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How can Anchor Companies Boost Access to Finance for Their MSME Suppliers?

Increasing access to alternative sources of financing for credit-constrained MSMEs is critical, and supply chain finance has emerged as a viable solution. Reverse factoring—whereby the supplier sells its invoices to a financial intermediary for fast cash, and the buyer guarantees payment of these invoices—shows particular promise.


From the pandemic to the war in Ukraine, the past two and a half years have underscored just how vulnerable global supply chains are to shocks. Consequently, companies seem to be shifting from a focus on supply chain efficiency to resilience to better navigate current and future disruptions. This calls for building the resilience of even the smallest links in the supply chain, and expanding access to supply chain finance for micro, small and medium-sized enterprises (MSMEs) can help.

Within supply chains, MSME suppliers typically have to wait up to 90 days or longer for buyers to pay for the goods delivered. These long cash conversion cycles wouldn’t necessarily be a problem if smaller firms could borrow to finance their working capital in the meantime. However, this isn’t an option for most MSMEs in Latin America and the Caribbean (LAC): despite representing 99% of firms in the region, employing 60% of workers, and accounting for 40% of GDP, MSMEs receive less than 15% of credit provided to enterprises.

This leaves MSME suppliers strapped for cash and stymies their growth potential. Recent evidence from Mexico shows that a lack of short-term financing for working capital may be as much of a constraint to firm performance as a lack of long-term financing for capital investments.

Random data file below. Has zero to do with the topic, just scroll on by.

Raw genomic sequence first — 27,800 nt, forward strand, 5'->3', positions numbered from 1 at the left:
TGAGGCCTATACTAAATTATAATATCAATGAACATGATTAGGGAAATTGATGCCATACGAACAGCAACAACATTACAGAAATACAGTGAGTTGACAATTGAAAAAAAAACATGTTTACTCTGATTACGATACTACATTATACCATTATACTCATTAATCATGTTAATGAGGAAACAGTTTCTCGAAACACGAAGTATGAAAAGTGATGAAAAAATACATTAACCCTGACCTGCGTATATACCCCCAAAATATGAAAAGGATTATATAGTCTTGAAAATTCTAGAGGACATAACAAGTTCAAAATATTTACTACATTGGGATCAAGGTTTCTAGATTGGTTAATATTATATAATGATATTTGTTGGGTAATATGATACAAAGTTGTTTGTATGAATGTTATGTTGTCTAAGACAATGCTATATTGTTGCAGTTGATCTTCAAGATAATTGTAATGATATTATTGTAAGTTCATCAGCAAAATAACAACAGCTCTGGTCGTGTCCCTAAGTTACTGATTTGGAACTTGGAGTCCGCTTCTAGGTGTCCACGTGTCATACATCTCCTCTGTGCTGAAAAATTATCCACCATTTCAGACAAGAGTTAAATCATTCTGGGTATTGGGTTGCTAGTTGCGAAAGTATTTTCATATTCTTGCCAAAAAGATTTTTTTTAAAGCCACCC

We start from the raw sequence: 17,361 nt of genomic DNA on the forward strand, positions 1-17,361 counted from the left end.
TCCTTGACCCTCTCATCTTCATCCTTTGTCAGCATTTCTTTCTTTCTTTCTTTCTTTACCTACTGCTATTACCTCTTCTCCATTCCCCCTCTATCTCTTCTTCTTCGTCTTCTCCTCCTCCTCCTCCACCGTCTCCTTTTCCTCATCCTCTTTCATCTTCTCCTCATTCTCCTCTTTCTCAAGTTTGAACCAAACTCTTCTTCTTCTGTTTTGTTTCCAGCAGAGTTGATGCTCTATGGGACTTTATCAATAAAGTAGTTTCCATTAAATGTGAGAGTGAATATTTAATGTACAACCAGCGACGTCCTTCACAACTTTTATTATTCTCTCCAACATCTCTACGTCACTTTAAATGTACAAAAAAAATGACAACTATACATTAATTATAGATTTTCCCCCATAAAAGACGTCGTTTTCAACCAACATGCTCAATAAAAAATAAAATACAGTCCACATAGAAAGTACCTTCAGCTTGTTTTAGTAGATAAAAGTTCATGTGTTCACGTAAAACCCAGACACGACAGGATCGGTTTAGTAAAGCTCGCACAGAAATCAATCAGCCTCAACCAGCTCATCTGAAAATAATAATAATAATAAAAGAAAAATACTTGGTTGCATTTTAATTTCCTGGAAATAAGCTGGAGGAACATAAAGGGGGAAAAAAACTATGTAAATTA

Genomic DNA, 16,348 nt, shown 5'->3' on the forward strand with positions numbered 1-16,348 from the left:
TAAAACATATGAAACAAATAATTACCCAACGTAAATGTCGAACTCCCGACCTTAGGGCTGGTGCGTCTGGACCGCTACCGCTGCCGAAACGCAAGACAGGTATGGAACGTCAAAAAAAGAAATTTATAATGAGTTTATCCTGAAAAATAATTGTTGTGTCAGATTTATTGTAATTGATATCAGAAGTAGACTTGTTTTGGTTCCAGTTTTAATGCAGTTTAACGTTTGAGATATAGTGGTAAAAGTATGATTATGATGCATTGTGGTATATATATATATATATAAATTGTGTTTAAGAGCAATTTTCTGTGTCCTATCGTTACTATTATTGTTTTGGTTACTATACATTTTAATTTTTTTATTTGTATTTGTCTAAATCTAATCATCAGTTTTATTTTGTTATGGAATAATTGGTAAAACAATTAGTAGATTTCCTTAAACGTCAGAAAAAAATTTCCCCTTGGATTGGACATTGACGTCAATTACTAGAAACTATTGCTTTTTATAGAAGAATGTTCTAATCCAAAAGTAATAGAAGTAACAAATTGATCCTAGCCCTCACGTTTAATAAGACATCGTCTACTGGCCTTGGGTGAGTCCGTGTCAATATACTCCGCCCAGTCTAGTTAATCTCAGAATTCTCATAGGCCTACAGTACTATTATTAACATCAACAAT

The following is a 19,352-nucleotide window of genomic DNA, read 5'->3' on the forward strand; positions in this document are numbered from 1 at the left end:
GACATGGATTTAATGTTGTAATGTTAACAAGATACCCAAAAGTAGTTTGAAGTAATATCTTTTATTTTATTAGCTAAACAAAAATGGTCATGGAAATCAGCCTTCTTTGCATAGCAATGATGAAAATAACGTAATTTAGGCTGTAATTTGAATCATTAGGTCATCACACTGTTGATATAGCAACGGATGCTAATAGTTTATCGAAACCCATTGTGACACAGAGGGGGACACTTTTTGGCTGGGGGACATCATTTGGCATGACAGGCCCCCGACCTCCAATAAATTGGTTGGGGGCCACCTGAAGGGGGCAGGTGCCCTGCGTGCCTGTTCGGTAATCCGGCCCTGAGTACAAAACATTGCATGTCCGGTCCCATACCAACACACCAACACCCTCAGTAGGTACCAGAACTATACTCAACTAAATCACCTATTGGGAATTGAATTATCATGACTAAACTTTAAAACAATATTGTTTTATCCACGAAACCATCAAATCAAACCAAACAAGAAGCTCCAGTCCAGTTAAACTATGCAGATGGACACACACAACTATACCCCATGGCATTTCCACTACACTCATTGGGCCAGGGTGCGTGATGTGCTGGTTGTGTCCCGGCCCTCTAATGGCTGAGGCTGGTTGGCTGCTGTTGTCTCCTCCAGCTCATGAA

That’s why increasing access to alternative sources of short-term financing for MSMEs is critical. Supply chain finance—which involves collaborative financial solutions agreed among buyers, suppliers, and financial institutions— has emerged as a viable solution to this problem, especially since the 2008 financial crisis. An instrument called reverse factoring shows particular promise in helping suppliers finance their production cycle.

What is reverse factoring?

In traditional factoring, in order to get paid more quickly for the goods or services sold to the buyer, the supplier sells its accounts receivable to a financial intermediary to receive fast cash at the cost of a discount – usually equal to an interest rate plus a service fee. Under reverse factoring, the buyer (anchor company) gets involved too by making an irrevocable payment guarantee to the financial intermediary for the supplier’s invoices, thereby increasing the credibility of the payment obligation and reducing risk.

Essentially, reverse factoring allows suppliers to borrow against the value of accounts receivable at lower interest rates because the discount rate is based on the creditworthiness of the buyer (an anchor company with a high credit rating) rather than the supplier (usually MSMEs with high credit risk).


While the use of reverse factoring in LAC is still scarce, it is gaining ground. This is in part due to the digitalization of trade and e-invoices and the emergence of new fintech players helping to further reduce the transaction costs of financing MSMEs, while also increasing speed and transparency. For instance, Brazil, Chile, and Mexico already require e-invoicing and they also lead the way in terms of factoring and reverse factoring uptake in the region.